Exploring Fandoms and Anti-fandoms - the battle for control

Exploring Fandoms and Anti-fandoms - the battle for control

Unit 4 Media
agency and control
use of the media

What is a fandom?

A β€˜fandom’ is a community of people who share a passion and actively contribute to it. Often fandoms surround media products or personalities.

Fandoms can get passionate about their media products, that they might become quite critical of them – this might lead them to have an influence over the media.

Fandoms can become a battleground over the ownership of a media product – producers want a passionate and involved fanbase that will buy their products and merch – but they don’t want to give up control of the product.


What fandoms do you know about?

What platforms do people in fandoms use?

How might members actively contribute to a fandom?

Sherlock Holmes

It could be said that Sherlock Holmes had the first influential fandom. Written by Arthur Conan Boyle in 1891 – 1892 the Sherlock Holmes stories were first published as a serial in The Strand magazine. The stories were hugely popular and attracted lots of fan mail and letters to the editor.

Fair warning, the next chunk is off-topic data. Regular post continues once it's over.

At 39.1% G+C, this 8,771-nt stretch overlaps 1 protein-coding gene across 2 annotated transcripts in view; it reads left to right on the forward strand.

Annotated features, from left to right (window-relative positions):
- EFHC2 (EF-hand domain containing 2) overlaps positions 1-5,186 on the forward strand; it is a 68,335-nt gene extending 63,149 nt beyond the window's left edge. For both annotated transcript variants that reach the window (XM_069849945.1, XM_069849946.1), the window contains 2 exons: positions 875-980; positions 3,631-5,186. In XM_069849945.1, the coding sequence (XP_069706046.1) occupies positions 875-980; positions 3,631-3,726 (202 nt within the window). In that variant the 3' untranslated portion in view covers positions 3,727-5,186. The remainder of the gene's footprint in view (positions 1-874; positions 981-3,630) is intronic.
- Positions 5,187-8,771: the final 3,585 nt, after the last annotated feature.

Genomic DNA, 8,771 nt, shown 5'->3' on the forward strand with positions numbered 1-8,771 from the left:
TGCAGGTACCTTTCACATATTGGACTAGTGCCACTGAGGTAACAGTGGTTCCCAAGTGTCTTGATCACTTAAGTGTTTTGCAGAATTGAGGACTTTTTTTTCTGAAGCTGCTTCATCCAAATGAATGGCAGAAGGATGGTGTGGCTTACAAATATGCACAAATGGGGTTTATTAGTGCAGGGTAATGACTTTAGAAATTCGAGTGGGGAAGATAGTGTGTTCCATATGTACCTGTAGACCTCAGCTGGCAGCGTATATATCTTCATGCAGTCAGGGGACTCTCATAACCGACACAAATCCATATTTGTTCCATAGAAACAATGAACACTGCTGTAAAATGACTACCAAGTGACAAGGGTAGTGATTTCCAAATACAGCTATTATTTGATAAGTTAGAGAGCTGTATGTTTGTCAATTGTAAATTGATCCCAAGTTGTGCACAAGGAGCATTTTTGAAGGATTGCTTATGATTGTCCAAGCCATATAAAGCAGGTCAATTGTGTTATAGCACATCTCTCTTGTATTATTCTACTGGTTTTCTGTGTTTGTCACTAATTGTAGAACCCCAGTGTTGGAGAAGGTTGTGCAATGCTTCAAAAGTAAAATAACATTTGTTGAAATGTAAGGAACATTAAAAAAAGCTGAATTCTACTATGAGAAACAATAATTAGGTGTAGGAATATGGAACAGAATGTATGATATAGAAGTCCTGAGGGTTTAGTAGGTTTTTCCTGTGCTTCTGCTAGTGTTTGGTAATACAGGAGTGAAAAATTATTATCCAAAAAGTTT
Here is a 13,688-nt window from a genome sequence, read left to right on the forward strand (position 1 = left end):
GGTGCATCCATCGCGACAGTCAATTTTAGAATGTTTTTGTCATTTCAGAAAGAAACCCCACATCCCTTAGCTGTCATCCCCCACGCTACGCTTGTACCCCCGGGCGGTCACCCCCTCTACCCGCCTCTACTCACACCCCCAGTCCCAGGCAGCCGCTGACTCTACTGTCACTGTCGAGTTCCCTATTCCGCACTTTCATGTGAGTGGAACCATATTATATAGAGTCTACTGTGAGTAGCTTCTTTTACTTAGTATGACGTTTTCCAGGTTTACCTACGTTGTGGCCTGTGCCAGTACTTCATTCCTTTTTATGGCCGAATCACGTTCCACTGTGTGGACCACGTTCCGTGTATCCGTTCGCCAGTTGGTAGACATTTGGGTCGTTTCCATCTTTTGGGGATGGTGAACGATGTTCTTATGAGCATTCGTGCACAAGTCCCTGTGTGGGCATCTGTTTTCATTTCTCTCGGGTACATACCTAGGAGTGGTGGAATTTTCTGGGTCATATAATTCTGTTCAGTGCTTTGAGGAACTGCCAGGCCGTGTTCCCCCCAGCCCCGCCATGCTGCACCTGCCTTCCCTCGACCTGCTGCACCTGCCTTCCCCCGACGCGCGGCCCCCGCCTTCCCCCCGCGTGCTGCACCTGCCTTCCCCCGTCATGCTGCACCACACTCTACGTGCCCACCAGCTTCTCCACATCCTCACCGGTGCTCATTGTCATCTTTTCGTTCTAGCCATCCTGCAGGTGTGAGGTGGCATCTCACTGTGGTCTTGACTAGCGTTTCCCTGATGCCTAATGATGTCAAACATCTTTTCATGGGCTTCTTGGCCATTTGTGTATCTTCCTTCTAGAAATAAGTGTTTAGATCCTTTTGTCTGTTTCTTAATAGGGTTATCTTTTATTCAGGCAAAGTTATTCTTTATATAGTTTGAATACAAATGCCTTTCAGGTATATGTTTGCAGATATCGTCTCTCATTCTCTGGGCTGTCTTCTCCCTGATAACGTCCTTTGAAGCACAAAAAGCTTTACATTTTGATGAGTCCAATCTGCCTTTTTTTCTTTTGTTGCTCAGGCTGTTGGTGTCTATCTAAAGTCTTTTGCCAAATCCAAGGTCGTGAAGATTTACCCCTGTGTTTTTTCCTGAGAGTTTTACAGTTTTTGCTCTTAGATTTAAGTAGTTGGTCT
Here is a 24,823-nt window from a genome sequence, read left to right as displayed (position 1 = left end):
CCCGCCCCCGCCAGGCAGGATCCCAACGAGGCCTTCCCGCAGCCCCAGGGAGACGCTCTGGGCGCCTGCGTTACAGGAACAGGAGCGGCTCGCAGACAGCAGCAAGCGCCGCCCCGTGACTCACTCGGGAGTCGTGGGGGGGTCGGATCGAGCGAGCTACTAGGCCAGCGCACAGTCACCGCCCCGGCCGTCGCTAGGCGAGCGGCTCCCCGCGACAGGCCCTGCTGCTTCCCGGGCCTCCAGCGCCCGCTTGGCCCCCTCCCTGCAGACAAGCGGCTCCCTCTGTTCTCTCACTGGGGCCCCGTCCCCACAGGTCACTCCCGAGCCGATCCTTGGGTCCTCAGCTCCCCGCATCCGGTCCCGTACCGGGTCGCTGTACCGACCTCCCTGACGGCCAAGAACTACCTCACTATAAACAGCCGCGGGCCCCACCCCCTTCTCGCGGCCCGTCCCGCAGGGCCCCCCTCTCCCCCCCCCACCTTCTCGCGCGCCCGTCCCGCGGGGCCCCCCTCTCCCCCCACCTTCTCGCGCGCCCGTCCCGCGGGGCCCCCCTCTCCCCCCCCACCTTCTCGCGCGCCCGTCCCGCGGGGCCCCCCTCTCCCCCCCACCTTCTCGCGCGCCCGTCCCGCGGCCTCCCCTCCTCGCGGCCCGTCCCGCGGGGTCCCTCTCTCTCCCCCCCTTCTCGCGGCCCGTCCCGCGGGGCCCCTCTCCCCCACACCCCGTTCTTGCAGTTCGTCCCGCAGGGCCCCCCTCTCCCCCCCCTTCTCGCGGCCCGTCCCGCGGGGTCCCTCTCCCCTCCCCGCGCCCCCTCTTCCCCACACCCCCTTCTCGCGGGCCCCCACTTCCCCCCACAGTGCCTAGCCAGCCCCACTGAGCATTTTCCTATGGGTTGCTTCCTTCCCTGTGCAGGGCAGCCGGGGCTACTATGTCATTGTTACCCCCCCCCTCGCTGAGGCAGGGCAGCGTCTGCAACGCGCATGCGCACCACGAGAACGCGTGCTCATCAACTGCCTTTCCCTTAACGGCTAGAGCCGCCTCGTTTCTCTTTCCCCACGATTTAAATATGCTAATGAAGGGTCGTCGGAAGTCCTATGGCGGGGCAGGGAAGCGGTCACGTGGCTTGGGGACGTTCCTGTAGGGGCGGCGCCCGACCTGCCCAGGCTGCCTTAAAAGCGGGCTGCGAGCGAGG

When Doyle killed of Sherlock fans were very upset and started a campaign to bring him back. Doyle finally did bring him back – but the fandom wanted more and started writing their own stories about Sherlock.


Why do you think that Doyle brought back Sherlock from the dead?

Can you think of another example of a character coming back from the dead or of a media product changing because of a fan campaign?

Should audiences have a say in how a media product is made, or should it be left up to the original creator? What are the strengths and weaknesses of each?

Fandoms as consumers

Producers can rely on strong fandoms , as their passion means they are very good consumers. Film and TV shows with strong fandoms can get green-lit because of the guaranteed returns on their investment. Merchandising can also play a huge role in this as well.

Fandoms as critics

Because of their passion, fandoms can be the biggest critics of these works. This is usually because fans use these products as a way of personal identity, if texts change they may see it as a personal attack.

Fandoms may demand changes to a text - and these days with social media this can often happen directly to the producers. This can bring issues of authorship. If creators give fans just what they want, who owns the text?

Fandoms challenging control of stories

Sometimes fandoms can be so critical of products they may start to wrestle for more control of the media products.

We see this a lot with the Star Wars fandom who are often unhappy with how these stories have been made or edited.

Key Terms in Fandoms

Fan Entitlement: The idea that fans feel that they are owed something from media creator
Toxic Fandom: When a fandom becomes overly negative, disruptive or combative.

Worksheets / Resources